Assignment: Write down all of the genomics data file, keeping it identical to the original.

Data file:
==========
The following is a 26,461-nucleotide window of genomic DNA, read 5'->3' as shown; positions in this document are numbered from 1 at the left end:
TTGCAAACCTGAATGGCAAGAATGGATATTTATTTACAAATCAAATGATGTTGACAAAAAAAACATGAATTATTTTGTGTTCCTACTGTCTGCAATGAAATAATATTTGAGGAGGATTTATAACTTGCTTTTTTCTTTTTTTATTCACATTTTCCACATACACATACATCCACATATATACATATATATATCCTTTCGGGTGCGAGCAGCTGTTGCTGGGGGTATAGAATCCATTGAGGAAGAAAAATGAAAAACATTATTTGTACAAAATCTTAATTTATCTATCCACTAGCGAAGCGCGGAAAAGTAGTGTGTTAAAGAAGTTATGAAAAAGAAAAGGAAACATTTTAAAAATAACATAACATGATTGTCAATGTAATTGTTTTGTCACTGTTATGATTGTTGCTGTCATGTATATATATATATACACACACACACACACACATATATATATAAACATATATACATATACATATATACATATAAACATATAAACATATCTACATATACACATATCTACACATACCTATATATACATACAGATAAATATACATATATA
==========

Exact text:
The following is a 26,461-nucleotide window of genomic DNA, read 5'->3' as shown; positions in this document are numbered from 1 at the left end:
TTGCAAACCTGAATGGCAAGAATGGATATTTATTTACAAATCAAATGATGTTGACAAAAAAAACATGAATTATTTTGTGTTCCTACTGTCTGCAATGAAATAATATTTGAGGAGGATTTATAACTTGCTTTTTTCTTTTTTTATTCACATTTTCCACATACACATACATCCACATATATACATATATATATCCTTTCGGGTGCGAGCAGCTGTTGCTGGGGGTATAGAATCCATTGAGGAAGAAAAATGAAAAACATTATTTGTACAAAATCTTAATTTATCTATCCACTAGCGAAGCGCGGAAAAGTAGTGTGTTAAAGAAGTTATGAAAAAGAAAAGGAAACATTTTAAAAATAACATAACATGATTGTCAATGTAATTGTTTTGTCACTGTTATGATTGTTGCTGTCATGTATATATATATATACACACACACACACACACATATATATATAAACATATATACATATACATATATACATATAAACATATAAACATATCTACATATACACATATCTACACATACCTATATATACATACAGATAAATATACATATATA